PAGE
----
Gardner Dozois’ 1988 The Year’s Best Science Fiction: Fifth Annual Collection is the fifth Dozois anthology of noteworthy science fiction from the previous calendar year. I too am horrified that Dozois used the term “collection” when “anthology” would have been more appropriate.
And what did the SF of 1987 — now thirty-four years in the past — look like?
It’s important to remember as one reads these stories that the US was at this time led by an entertainment figure of dubious cognitive ability, the UK Tories had apparently cast aside the social contract that had held sway for decades, while the Russians presented a looming menace to the West. A pandemic swept the world unchecked. Also, the world offered a richer selection of Germanies than it now does, but far fewer Yugoslavias.
As with previous volumes, the annual summation is fascinating, recalling history I either forgot or never knew. Also, as with previous volumes, it’s curious how … archaic is not the kindest word… traditional many of these SF stories seem, despite being a mere three plus decades old. How could stories from just few a years ago (but a span that is nonetheless equal to the lifespan of a Dark Ages peasant’s lifespan) come to seem so antiquated? But I did note a few stories bordering on modern — the Kelly, for example, or the Murphy — while others — any given Endless Foreign War story — benefit from the US having come full circle on the warmongering front.
A consequence of the series’ focus on SF is that the passage of time has more visible effects on SF than it has on fantasy. Think of reading this as examining the tree rings of science fiction, finding indirect evidence of social events in the rise and ebb of specific subgenres.
Nota bene: Rachel in Love is effective but I hated rereading this tale of careless abuse.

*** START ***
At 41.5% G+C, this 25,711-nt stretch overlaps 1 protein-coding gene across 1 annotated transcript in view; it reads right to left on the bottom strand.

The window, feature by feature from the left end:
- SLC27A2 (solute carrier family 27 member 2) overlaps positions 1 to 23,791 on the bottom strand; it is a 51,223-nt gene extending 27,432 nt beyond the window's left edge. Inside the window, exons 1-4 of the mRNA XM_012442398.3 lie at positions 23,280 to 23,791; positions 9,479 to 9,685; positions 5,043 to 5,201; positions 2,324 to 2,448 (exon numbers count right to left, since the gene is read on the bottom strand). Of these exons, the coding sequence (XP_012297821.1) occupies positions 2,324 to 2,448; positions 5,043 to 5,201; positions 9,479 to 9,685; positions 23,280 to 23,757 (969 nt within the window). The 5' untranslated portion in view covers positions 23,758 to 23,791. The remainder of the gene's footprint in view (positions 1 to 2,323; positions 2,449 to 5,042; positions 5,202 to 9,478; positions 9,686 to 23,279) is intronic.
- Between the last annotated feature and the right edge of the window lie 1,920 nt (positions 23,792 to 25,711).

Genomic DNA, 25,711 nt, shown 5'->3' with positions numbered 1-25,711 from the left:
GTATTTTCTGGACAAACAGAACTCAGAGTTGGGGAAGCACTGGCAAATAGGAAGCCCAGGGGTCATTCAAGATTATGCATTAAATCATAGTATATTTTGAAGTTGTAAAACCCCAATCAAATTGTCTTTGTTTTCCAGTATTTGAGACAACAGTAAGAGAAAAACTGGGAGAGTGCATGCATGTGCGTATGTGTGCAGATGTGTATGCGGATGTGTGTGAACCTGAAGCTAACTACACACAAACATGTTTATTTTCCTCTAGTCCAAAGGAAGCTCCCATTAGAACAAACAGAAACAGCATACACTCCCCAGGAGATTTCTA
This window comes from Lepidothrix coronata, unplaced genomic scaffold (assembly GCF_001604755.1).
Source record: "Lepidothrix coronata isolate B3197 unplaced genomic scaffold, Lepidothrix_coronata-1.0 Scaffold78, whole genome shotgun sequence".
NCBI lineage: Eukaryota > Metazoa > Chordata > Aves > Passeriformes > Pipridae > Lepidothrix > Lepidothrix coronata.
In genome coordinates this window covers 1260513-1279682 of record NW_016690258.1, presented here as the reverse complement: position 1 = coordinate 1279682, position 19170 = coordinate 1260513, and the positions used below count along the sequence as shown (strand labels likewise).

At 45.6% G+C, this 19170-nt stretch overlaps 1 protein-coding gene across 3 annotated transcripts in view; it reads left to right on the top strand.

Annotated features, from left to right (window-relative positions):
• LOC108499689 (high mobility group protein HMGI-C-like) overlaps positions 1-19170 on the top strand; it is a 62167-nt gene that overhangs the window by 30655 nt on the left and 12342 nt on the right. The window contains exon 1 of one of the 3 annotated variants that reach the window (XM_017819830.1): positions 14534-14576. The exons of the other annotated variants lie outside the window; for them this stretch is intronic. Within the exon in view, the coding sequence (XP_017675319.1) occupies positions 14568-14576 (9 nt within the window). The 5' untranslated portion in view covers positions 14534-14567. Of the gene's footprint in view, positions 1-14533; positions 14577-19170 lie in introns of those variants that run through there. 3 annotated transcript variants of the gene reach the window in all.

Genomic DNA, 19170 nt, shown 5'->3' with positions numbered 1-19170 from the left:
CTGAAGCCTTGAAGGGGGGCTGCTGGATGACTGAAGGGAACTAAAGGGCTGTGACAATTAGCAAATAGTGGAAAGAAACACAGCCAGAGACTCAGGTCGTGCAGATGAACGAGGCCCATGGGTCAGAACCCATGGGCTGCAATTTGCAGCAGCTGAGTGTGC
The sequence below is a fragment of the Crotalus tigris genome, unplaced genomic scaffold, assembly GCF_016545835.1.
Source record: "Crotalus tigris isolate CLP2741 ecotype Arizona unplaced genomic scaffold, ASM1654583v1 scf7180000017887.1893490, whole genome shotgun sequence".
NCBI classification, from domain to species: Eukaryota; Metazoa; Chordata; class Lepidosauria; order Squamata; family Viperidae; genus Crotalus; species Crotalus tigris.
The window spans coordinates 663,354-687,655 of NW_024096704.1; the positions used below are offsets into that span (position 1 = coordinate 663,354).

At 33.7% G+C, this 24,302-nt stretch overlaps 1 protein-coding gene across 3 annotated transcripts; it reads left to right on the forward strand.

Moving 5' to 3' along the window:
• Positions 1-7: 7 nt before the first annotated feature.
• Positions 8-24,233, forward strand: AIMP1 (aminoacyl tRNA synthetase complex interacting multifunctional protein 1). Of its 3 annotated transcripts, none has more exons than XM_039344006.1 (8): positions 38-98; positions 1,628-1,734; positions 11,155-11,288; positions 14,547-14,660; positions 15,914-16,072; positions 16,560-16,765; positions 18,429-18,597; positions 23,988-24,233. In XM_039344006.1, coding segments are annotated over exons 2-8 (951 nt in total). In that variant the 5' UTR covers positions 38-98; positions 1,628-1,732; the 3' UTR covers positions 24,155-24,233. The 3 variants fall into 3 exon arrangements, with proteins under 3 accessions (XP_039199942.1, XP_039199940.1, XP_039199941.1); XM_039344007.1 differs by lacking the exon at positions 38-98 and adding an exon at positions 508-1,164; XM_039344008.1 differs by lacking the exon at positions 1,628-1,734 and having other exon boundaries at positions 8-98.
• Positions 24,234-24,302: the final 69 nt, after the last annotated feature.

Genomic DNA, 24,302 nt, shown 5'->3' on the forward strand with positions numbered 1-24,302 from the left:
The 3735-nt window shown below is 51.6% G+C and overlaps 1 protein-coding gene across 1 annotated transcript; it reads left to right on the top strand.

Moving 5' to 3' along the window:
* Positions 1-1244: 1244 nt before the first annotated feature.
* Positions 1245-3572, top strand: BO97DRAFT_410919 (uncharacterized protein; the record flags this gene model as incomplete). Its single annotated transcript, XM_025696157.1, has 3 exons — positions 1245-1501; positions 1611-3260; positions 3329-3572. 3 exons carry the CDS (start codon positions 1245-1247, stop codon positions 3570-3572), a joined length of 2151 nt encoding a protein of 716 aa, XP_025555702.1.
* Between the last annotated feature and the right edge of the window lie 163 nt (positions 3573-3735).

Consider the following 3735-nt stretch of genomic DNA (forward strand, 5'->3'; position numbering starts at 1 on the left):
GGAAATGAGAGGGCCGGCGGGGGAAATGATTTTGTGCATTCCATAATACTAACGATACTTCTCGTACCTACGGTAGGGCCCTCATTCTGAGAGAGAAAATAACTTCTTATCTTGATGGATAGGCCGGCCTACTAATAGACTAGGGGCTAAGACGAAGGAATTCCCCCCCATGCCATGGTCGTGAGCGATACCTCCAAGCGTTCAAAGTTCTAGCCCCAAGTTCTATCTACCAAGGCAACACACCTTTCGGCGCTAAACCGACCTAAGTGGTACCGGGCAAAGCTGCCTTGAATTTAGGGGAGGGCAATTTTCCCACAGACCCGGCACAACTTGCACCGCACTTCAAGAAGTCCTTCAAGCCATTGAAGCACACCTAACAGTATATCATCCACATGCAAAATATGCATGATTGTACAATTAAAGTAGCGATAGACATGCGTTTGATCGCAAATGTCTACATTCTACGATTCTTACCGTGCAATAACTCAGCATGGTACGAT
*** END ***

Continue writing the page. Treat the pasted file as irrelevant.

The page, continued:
Now for the long gambol through all the entries. Think of this as a menu. If you buy the anthology, you’ll know what stories you want to read.
Introduction: Summation: 1987 • essay by Gardner Dozois
1987 offered many positive trends (more book lines, more SF on best seller lists), some worrisome trends (one of the new imprints was from Walden Book Company, Inc., and the blurring of lines between publisher and bookseller worried traditional publishers), and some trends, like the rise of sharecropped novels (in which new writers wrote in other people’s properties), of which Dozois firmly disapproved. Nevertheless, despite reservations, the overall tone seems optimistic (millennials can get their older siblings to explain what “optimism” was).
Rachel in Love • (1987) • novelette by Pat Murphy
An ape, imbued with the memories of a dead girl, is left unprotected when the scientist who implanted the memories of his daughter in her dies. She soon discovers her cosseted upbringing has not prepared her for the hostile world that waits her.
Dream Baby • (1987) • novelette by Bruce McAllister
An idealistic nurse does a tour in wartime Vietnam and discovers that she is starting to see the future. Not only does this make an already horrible experience worse but … when an ambitious officer learns her secret, it makes her a military asset. The officer will never let her go, no matter what she suffers.
Flowers of Edo • (1987) • novelette by Bruce Sterling
A samurai morose over Japan’s post-Meiji transformation explores modernized Edo with a chance-met low-born companion. The men discover that Japan’s demons have modernized as well.
In many stories, the disillusioned samurai would have leaped on the chance to reinvent himself as a demon hunter. This fellow was hoping for a fun night on the town and he doesn’t let himself get too distracted from this mission.